#207 We’re in this together

Oscar Mayer Wienermobile, 1950s

Oscar Mayer Wienermobile, 1950s; photo by Alden Jewell, via Flickr Creative Commons

I just watched an October 2011 TED talk given by the great-grandson of Oscar Meyer. He wasn’t talking about wieners. He was making the case for estate taxes, something the Bush administration did away with. He told several stories, which you can see on the video below, but one really brought it home for me.

The speaker was Chuck Collins, senior scholar at the Institute for Policy Studies and director of IPS’s Program on Inequality and the Common Good. He was born into wealth, thanks to his great-grandfather’s business acumen. Wealthy people are his family. They are the people he grew up with. He says they need to be taxed.

That’s where the story came in, and that’s important because inequality is dangerous and it’s increasing everywhere. It leads to unrest, deep poverty, hunger, and, ultimately, revolutions. We have to learn to tell stories that remind our policy makers they have responsibilities to reverse that trend.

Collins and Bill Gates, Sr., had written a book together, Wealth and Our Commonwealth: Why America Should Tax Accumulated Fortunes, and were on a book tour. In Portland, Maine, they spoke to 250 business owners. Collins spoke first. When he told them the estate tax should be reinstated, he could see by their body language what they thought of his message.

Then Bill Gates spoke. What he had to say softened the room:

“Some of you here probably want to take the estate tax to the gallows. Before you do, let me plead clemency. If you have $10 million in this society, if you have $50 million in this society, if you have $50 billion in this society…” And then he chuckled and said, “I only know one person who has that much money in this society, my son.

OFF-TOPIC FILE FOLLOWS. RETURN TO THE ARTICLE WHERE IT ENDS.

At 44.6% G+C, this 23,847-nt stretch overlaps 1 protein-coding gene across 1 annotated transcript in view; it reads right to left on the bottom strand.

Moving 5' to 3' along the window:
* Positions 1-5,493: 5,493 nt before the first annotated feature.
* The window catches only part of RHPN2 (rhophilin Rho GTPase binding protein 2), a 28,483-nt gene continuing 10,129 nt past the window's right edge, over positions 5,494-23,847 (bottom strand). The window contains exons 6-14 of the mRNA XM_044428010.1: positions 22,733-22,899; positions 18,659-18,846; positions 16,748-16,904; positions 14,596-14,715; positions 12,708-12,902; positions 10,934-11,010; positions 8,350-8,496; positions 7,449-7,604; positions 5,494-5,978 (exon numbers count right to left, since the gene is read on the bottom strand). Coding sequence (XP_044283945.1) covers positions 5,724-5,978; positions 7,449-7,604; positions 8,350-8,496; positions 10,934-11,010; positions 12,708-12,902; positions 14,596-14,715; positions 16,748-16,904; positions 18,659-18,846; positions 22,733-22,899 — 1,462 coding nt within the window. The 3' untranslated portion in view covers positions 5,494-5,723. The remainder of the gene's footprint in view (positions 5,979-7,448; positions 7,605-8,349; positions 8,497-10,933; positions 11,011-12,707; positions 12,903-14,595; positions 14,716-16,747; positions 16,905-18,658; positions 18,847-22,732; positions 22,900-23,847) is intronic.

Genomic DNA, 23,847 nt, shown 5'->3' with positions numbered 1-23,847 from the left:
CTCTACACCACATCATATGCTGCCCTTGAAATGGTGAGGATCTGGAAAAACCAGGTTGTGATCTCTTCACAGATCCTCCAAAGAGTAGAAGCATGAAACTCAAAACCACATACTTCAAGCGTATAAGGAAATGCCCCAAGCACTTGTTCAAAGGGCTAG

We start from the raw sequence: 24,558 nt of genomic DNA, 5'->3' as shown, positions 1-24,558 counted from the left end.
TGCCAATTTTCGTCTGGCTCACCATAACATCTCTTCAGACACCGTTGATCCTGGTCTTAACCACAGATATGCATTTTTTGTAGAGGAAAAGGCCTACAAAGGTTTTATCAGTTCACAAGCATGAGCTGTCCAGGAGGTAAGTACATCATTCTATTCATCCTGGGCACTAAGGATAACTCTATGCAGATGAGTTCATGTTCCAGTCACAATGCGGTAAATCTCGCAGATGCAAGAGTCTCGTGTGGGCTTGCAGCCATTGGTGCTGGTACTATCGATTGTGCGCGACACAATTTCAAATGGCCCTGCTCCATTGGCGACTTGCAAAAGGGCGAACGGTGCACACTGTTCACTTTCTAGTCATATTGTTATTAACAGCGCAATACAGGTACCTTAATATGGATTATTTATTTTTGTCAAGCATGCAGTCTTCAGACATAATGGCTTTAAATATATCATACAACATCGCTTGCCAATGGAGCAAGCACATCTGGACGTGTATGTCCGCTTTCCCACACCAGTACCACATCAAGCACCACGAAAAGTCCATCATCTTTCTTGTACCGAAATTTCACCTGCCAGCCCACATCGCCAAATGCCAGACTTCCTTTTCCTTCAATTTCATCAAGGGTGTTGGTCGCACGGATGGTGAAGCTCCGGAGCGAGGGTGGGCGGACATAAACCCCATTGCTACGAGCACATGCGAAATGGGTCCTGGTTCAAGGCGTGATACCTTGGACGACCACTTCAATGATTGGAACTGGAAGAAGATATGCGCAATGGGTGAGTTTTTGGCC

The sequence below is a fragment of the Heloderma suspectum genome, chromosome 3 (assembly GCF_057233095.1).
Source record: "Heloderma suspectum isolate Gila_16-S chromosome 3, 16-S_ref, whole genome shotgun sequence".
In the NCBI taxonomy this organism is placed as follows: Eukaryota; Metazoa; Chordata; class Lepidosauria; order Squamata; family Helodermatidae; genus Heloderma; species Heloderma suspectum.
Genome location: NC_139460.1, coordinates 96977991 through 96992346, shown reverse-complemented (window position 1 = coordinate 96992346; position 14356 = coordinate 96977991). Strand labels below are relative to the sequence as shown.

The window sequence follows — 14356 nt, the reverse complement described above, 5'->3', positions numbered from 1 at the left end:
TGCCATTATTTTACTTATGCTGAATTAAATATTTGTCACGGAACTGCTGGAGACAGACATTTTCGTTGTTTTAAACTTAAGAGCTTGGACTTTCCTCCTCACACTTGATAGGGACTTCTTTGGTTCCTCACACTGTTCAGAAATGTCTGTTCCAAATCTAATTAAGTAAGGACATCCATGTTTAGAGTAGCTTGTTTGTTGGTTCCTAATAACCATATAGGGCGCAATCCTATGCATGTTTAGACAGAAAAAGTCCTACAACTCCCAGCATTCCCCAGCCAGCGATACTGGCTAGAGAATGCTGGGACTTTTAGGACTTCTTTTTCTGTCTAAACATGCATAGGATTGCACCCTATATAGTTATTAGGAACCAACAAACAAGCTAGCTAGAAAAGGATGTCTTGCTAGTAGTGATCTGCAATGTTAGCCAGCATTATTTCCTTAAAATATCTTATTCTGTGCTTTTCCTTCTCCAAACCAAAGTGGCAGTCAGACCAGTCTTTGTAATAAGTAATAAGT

“If you have that kind of wealth, you didn’t do it alone. You got help. Our society created the fertile ground that made that wealth possible.”

He reminded the group that previous generations were taxed at much higher rates. Now governments were crying poverty. They were slashing social programs, gutting regulatory systems, cutting infrastructure spending. Gates told the audience that was just plain wrong.

“The reason why the wealthy should pay more in our society is they have disproportionately benefited from the commonwealth that we have all built together. If you are so fortunate that you have accumulated that kind of wealth, then you have a responsibility to recycle that opportunity so that others can have a similar advantage.”

Gates made a much more effective pitch than Collins had because he shaped his pitch as a story the audience could relate to. They had all worked hard to get to that room, but none of them had made it alone. They had leaned on the schools and universities that trained them and their employees, the publicly funded research that provided them technological advantages, and the legal system that protected their work. They depended on the roads that delivered their goods and the water they used in their plants. Gates told them an estate tax was a way of repaying those gifts so that other people could receive some of the same benefits they had.

When he stopped speaking, Collins said, the room had gone quiet and misty-eyed. Thanks to Bill Gates, Sr., the successful people in that room remembered, at least for a little while, that none of us succeeds on our own. We are all in this together.


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